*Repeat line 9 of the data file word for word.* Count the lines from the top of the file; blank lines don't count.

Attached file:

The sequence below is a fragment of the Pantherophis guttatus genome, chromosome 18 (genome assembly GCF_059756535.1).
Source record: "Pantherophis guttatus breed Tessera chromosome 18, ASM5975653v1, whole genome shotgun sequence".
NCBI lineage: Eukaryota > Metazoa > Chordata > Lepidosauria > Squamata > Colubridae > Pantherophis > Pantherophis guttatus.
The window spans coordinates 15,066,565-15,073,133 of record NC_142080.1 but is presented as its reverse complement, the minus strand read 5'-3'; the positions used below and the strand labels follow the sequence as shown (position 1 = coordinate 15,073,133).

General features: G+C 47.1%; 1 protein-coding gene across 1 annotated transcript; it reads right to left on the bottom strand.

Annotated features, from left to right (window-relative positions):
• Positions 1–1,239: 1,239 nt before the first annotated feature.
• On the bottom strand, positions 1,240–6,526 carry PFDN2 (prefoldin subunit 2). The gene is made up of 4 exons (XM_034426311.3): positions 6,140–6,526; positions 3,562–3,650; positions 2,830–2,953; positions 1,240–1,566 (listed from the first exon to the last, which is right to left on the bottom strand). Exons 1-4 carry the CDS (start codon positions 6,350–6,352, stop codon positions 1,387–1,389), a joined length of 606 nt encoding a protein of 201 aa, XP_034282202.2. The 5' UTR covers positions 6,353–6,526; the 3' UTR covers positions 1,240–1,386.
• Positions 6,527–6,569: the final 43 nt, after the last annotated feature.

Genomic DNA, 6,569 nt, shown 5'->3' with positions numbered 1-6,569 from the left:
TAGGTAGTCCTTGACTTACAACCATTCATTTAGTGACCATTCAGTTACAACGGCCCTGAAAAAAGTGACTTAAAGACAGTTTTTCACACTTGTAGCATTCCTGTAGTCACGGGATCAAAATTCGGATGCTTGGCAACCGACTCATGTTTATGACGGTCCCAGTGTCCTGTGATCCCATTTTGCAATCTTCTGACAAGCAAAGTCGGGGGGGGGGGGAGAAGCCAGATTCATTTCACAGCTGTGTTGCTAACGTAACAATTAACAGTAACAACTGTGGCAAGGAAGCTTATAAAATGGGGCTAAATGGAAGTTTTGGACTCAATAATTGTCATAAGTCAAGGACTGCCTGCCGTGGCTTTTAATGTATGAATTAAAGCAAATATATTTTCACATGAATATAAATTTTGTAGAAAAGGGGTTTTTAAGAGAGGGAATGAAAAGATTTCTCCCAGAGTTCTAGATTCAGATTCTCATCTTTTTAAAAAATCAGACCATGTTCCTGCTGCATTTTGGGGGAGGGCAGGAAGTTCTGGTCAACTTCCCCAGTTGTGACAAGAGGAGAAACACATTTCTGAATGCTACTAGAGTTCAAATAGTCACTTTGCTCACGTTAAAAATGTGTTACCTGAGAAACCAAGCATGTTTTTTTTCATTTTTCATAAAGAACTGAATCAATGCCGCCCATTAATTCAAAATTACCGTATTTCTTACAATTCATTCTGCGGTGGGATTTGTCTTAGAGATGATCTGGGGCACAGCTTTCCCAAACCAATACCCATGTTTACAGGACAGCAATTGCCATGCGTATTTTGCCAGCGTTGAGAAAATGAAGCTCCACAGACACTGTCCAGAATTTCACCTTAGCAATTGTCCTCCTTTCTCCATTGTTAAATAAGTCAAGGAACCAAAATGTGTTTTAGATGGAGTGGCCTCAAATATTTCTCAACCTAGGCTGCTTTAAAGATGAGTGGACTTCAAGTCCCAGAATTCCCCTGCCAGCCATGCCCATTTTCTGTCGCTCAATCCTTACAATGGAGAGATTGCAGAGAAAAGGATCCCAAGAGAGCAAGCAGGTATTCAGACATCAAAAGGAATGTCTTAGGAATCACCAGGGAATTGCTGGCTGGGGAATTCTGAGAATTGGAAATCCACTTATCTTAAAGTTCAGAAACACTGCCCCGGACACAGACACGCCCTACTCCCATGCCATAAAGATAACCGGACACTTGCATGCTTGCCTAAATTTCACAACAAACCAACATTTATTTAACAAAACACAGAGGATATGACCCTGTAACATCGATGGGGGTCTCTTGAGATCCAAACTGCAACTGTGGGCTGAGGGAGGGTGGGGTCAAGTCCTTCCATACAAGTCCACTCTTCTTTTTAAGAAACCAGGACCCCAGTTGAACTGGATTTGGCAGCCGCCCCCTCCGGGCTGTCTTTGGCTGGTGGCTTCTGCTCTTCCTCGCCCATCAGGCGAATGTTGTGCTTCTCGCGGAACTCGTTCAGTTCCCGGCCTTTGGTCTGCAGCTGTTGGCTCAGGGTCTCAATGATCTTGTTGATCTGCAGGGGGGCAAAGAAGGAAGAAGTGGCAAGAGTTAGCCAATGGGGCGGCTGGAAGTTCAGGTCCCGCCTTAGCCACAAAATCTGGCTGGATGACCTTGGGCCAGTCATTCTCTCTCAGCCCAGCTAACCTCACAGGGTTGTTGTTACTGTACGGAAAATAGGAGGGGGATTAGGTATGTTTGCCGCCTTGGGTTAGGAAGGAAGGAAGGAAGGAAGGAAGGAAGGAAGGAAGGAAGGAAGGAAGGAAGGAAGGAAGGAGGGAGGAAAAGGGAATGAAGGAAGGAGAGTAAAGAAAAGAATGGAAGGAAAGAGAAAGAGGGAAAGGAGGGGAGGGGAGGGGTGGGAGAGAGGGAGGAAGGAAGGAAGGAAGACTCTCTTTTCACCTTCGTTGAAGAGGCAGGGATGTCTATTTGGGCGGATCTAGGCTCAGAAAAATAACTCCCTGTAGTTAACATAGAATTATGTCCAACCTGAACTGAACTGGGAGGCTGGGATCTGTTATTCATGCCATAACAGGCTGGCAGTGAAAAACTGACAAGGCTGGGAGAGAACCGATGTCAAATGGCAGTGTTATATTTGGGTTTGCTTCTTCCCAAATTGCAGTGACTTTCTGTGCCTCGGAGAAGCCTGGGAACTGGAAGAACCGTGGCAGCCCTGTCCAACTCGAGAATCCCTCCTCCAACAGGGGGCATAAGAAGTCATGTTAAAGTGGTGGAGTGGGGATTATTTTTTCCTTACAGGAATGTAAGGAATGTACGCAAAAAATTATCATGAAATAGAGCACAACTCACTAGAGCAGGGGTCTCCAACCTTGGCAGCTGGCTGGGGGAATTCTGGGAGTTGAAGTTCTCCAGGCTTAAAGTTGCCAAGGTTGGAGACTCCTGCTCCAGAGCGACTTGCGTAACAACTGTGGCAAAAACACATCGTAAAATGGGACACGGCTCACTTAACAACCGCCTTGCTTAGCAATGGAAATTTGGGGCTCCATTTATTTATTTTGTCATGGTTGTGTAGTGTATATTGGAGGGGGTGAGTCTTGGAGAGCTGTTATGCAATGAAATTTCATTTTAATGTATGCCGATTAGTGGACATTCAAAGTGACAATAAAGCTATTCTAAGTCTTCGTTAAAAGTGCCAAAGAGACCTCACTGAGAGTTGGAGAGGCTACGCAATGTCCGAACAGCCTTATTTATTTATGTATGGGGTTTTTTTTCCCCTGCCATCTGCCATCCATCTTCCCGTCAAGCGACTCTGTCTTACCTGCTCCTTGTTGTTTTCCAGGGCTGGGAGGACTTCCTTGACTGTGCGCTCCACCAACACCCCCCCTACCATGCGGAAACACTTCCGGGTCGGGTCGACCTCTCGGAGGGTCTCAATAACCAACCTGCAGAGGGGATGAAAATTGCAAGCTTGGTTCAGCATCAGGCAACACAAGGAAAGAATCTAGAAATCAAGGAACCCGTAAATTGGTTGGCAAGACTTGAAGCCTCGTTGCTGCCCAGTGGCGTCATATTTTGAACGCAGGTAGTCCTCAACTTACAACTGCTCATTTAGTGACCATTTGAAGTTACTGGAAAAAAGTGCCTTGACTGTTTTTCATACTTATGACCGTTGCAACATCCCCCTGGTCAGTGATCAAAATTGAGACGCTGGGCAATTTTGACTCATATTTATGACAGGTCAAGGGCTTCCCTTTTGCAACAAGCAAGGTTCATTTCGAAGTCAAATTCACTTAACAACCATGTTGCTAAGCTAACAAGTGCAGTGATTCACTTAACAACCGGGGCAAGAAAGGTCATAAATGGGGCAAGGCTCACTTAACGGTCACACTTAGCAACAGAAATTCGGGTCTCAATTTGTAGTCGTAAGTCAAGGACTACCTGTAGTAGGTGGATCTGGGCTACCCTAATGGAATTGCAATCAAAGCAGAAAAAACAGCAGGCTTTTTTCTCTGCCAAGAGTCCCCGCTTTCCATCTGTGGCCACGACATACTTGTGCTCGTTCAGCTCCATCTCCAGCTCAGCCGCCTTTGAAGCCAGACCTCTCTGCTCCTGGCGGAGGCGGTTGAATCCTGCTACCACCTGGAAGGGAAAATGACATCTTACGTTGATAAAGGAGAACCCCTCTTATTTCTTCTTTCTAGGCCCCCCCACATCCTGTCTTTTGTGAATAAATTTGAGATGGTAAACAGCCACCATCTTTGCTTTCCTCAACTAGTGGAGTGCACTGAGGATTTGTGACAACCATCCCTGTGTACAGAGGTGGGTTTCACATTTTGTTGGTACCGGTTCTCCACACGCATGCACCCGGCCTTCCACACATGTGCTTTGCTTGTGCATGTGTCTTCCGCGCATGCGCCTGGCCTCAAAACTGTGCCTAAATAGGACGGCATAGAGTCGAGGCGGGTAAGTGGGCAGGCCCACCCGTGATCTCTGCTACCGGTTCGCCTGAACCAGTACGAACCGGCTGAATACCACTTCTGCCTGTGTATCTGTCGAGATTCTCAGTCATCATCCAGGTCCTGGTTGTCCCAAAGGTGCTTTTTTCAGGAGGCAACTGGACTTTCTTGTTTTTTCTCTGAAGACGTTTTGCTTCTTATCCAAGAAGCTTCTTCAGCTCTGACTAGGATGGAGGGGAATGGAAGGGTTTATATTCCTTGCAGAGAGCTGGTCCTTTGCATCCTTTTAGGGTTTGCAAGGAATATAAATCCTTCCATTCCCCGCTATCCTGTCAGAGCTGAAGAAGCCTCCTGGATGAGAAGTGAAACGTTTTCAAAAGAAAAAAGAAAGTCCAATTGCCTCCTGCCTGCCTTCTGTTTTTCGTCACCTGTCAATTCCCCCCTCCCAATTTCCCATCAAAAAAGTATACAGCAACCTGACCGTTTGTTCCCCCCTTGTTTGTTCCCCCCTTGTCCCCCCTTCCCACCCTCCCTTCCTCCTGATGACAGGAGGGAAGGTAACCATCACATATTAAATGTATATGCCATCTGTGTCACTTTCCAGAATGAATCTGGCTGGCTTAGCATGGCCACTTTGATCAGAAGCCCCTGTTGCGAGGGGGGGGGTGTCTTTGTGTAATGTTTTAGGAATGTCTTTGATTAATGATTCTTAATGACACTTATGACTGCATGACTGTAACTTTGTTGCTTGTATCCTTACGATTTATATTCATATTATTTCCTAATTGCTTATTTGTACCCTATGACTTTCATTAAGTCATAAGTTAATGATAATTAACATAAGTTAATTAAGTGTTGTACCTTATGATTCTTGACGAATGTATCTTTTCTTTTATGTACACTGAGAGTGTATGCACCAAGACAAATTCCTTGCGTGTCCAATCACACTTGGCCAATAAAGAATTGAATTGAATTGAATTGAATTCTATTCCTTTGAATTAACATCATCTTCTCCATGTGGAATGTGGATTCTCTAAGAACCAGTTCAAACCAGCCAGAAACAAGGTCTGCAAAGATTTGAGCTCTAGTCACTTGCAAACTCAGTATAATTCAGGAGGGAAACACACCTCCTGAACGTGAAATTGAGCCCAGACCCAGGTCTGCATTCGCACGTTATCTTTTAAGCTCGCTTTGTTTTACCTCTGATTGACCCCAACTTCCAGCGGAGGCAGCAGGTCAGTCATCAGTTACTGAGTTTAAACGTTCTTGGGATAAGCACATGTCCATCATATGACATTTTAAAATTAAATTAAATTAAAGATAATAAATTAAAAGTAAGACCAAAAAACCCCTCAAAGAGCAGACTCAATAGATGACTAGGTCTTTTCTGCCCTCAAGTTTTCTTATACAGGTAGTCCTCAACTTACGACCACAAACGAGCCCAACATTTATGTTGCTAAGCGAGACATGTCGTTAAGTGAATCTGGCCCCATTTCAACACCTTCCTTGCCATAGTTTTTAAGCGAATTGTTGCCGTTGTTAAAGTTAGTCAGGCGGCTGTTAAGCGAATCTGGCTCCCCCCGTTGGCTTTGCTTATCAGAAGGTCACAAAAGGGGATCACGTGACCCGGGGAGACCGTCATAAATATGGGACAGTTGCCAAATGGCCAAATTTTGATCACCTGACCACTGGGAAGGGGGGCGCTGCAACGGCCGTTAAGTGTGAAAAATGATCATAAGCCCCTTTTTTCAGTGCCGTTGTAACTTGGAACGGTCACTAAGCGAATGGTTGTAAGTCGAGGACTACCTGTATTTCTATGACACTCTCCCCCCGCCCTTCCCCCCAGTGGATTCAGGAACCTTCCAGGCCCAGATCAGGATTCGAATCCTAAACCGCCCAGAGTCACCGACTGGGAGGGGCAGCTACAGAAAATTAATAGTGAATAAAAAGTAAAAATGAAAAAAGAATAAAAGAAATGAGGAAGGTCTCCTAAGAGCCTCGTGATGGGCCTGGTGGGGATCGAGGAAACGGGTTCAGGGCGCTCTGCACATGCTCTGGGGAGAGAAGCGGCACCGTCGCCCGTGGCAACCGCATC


• Positions 6,527–6,569: the final 43 nt, after the last annotated feature.